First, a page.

AB - Aldehyde dehydrogenase 2 (ALDH2) deficiency causes “Asian flush syndrome,” presenting as alcohol-induced facial flushing, tachycardia, nausea, and headaches. One of the most common hereditary enzyme deficiencies, it affects 35%–40% of East Asians and 8% of the world population. ALDH2 is the key enzyme in ethanol metabolism; with ethanol challenge, the common ALDH2*2 (E487K) mutation results in accumulation of toxic acetaldehyde. ALDH2*2 heterozygotes have increased risk for upper digestive tract cancers, compounded by smoking and drinking alcohol. We hypothesized that a one-time administration of an adeno-associated virus (AAV) gene transfer vector expressing the human ALDH2 coding sequence (AAVrh.10hALDH2) would correct the deficiency state. AAVrh.10hALDH2 was administered intravenously to Aldh2 knockout (Aldh2−/−) and Aldh2 E487K knockin homozygous (Aldh2E487K+/+) mice. Following acute ethanol ingestion, untreated ALDH2-deficient mice had elevated acetaldehyde levels and performed poorly in behavioral tests. In contrast, treated Aldh2−/− and Aldh2E487K+/+ mice had lower serum acetaldehyde levels and improved behavior. Thus, in vivo AAV-mediated ALDH2 therapy may reverse the deficiency state in ALDH2*2 individuals, eliminating the Asian flush syndrome and reducing the risk for associated disorders.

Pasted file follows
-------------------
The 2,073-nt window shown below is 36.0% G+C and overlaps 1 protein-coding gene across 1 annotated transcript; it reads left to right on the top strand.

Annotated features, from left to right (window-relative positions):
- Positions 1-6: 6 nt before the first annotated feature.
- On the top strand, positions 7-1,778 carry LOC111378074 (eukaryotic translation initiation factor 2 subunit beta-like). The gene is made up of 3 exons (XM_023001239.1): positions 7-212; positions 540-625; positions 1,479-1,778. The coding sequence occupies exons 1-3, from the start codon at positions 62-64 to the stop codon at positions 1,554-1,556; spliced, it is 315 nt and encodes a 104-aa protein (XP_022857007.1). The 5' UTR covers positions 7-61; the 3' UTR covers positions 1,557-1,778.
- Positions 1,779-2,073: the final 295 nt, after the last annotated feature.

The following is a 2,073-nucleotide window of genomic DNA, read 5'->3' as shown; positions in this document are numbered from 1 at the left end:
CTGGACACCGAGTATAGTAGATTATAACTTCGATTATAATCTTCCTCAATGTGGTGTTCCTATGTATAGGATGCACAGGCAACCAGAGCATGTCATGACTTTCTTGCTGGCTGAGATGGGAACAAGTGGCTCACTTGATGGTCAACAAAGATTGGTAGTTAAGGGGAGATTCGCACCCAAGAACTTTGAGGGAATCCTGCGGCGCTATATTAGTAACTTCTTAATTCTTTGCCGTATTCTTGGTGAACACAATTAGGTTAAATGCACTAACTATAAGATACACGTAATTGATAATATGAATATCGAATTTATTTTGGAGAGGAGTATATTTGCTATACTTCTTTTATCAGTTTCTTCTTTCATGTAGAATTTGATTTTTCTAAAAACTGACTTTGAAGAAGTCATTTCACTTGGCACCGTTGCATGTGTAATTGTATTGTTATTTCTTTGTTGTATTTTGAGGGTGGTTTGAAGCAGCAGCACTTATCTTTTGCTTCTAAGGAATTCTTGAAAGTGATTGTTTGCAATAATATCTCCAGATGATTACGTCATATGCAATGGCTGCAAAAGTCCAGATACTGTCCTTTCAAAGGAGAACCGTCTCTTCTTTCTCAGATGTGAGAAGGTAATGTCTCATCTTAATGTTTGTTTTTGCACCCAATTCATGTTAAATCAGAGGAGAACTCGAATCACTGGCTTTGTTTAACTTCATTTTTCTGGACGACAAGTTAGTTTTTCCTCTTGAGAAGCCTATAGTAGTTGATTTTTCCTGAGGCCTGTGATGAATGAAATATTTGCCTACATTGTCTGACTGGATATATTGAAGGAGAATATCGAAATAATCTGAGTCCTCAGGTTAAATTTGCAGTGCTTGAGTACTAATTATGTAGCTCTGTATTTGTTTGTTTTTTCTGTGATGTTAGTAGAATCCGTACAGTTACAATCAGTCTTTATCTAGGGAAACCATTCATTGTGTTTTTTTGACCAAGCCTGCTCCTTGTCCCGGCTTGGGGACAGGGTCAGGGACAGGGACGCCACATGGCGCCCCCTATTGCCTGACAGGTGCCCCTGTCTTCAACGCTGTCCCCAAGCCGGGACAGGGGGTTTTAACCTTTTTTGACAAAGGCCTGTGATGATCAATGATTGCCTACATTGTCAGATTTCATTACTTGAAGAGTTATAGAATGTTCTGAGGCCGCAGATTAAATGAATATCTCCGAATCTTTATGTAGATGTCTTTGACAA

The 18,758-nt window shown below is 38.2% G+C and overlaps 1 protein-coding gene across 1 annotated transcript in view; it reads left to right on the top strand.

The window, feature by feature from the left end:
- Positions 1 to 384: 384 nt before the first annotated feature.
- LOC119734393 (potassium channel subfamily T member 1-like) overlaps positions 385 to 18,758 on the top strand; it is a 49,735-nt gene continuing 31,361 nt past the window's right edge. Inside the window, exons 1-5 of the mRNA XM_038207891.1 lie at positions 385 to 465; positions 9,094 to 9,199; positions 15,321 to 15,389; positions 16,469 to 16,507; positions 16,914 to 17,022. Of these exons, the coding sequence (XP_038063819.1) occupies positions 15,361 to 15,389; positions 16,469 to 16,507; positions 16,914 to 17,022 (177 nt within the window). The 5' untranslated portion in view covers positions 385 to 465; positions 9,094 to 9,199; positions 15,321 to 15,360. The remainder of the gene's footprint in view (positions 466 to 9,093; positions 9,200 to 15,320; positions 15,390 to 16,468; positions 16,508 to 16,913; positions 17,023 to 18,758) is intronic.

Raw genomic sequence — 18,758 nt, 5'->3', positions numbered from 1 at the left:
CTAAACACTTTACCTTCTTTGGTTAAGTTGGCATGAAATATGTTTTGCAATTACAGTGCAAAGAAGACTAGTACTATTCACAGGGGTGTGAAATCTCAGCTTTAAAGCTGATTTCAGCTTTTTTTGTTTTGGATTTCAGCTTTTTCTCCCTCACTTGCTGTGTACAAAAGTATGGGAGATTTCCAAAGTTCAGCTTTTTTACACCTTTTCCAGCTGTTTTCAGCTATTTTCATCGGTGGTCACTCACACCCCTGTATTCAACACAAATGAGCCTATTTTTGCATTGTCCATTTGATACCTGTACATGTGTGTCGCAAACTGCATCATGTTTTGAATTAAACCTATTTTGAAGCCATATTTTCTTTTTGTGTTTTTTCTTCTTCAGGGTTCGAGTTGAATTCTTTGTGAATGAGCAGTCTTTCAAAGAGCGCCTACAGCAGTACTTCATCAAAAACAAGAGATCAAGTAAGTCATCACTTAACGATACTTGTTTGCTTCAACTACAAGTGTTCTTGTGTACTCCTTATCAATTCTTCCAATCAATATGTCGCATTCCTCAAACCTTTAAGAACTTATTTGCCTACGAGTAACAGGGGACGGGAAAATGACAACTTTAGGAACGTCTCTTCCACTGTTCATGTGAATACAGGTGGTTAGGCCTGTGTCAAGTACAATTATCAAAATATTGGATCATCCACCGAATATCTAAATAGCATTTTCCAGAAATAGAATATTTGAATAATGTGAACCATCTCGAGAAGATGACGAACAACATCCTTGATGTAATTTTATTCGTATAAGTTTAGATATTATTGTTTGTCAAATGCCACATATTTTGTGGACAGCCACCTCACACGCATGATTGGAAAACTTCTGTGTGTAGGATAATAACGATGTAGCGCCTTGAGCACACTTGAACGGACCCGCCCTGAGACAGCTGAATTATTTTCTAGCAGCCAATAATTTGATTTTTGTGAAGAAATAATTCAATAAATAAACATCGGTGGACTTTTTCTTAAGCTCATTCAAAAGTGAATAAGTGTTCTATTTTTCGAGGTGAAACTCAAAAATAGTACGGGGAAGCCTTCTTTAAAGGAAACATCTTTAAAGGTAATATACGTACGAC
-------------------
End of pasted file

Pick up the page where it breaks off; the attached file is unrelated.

KW - AAV

KW - acetaldehyde

KW - ALDH2

KW - gene therapy

UR - http://www.scopus.com/inward/record.url?scp=85072865860&partnerID=8YFLogxK

UR - http://www.scopus.com/inward/citedby.url?scp=85072865860&partnerID=8YFLogxK

U2 - 10.1016/j.omtm.2019.08.004

DO - 10.1016/j.omtm.2019.08.004

M3 - Article

AN - SCOPUS:85072865860

VL - 15

SP - 72

EP - 82

JO - Molecular Therapy - Methods and Clinical Development

JF - Molecular Therapy - Methods and Clinical Development

SN - 2329-0501

ER -